Dear Dr. Laura,
After listening to a call from a man whose wife wanted to leave him because she was “unhappy”, I feel compelled to write.
I was “unhappy” because my husband of 20 years was not communicative. He didn’t know how to deal with my feelings of sadness and grief over a series of painful losses in my life unrelated to him or our kids. I too thought the only way out was divorce. I rationalized that somehow my kids would be happier if I was happier. This faulty logic resulted in the biggest mistake of my life and an ongoing tragedy for my kids.
I was in therapy at the time and was advised by my female therapist I “deserved” to get my needs met. She told me kids are resilient and would bounce back from a divorce. BS. This was terrible advice, but I take full responsibility for my choice to leave. At the time, our 4 kids were 6, 9, 12 and 15 years old. I did not look down the road to see the longer term consequences of what life would be like as a divorced person. All I cared about, selfishly, was my own happiness.
Fast forward 8 years and I can say the following things about what I did not anticipate: All 4 of my children have suffered tremendously as a result of the divorce: my oldest became a father at age 19 and while he married his girlfriend, he has shouldered immense responsibility at a very young age in an attempt to replace the family he lost. My second oldest son dropped out of college and developed extreme social anxiety and is now in therapy. My daughter started cutting herself at age 14 to deal with her pain. My youngest son is unable to attend high school. He suffers from crippling migraine headaches and other health problems, including depression.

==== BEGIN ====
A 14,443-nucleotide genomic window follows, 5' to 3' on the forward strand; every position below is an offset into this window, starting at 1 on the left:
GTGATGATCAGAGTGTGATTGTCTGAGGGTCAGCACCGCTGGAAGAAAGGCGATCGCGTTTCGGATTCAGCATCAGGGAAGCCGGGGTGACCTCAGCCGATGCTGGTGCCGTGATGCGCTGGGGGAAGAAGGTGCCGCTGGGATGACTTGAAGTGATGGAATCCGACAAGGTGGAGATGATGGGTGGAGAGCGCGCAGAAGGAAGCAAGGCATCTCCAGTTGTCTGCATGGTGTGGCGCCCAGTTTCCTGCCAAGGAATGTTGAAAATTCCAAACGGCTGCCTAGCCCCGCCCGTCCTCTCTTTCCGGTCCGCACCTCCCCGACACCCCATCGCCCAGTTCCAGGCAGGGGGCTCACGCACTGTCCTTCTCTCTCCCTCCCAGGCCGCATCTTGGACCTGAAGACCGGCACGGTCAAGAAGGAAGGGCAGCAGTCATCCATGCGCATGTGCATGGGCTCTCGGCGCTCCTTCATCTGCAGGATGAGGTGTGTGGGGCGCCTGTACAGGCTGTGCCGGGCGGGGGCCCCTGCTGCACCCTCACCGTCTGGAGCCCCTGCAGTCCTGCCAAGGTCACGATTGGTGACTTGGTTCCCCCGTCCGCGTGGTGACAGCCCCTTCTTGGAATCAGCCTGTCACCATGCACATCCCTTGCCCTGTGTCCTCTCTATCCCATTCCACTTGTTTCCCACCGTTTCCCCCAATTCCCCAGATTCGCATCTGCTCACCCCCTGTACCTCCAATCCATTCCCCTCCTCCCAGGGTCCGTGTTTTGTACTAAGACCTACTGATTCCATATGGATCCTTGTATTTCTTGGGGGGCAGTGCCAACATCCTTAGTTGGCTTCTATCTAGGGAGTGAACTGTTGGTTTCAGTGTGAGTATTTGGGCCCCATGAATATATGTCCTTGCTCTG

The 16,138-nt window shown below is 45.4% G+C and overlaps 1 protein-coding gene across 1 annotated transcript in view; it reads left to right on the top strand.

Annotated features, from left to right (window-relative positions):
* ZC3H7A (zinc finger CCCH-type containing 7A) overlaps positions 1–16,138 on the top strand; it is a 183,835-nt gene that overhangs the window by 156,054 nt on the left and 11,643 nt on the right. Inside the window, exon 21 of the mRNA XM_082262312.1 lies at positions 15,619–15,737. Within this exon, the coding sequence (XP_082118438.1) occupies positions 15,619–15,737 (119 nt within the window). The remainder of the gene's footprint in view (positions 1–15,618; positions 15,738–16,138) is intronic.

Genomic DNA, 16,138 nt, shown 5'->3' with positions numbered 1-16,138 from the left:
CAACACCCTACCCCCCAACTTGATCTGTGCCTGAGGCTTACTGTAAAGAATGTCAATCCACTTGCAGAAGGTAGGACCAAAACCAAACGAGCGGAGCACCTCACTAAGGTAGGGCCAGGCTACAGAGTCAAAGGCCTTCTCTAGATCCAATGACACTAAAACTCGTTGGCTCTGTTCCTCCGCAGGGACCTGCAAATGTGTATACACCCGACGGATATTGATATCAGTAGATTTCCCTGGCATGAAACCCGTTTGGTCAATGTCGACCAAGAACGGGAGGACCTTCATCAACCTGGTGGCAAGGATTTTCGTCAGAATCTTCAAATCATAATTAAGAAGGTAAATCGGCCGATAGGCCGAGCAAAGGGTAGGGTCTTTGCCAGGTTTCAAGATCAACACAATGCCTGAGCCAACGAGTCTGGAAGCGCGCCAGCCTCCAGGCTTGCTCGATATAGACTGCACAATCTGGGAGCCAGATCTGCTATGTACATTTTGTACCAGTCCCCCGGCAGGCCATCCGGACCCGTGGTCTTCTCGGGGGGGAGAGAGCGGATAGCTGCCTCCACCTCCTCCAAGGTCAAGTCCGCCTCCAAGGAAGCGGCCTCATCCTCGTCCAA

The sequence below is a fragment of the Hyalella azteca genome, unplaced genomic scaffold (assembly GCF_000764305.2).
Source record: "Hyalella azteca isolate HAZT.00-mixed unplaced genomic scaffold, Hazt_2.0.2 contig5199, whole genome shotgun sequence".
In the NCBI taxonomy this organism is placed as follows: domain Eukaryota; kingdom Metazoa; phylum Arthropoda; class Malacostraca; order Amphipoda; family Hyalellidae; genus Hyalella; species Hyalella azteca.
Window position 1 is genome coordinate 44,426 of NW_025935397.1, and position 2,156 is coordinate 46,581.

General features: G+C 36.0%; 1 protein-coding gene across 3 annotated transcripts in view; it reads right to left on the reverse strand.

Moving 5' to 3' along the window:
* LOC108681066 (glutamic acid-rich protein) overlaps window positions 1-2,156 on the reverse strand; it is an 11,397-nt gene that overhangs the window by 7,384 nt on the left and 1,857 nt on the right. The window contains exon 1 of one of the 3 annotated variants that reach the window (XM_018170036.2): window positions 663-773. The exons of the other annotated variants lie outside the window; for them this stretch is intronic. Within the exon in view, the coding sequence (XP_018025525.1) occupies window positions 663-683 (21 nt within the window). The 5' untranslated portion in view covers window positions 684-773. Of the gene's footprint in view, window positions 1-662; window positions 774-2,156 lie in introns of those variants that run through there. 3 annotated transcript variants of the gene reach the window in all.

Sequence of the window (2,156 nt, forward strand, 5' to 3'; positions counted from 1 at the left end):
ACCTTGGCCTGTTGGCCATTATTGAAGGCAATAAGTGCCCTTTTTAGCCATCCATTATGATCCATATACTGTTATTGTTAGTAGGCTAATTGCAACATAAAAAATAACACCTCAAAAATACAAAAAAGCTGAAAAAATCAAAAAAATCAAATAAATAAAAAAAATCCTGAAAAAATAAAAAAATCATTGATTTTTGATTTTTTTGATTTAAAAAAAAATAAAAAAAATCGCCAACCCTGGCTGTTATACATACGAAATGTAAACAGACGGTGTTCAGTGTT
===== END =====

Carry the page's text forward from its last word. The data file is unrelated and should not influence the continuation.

My ex-husband has been dating one of my former friends for the last 6 years. She has a significant influence over our kids’ lives. Holidays, birthdays and other big events are complicated with a fractured family. Instead of gratitude and togetherness, we all have to deal with resentment, sadness and disconnect.
We are grateful for things like health and financial well-being, but our hearts are fragmented. The swath of devastation left in the wake of my deciding I wasn’t happy and needed to leave is far reaching and will continue in the generations to come. I never anticipated I would be in the position of having my 5-year-old grandson ask me, “Grandma, why do you and Grampa not live together? Why don’t you love him anymore?” My heart breaks in writing this, but whatever pain I have now, is nothing compared to the pain I inflicted on my family because I was simply “unhappy”. I urge wives who are considering divorce to think 10 years, 20 years and more down the line. The price of pursuing happiness was devastating, not only to me, but my family. I sincerely hope that in sharing my mistake, it may help someone else.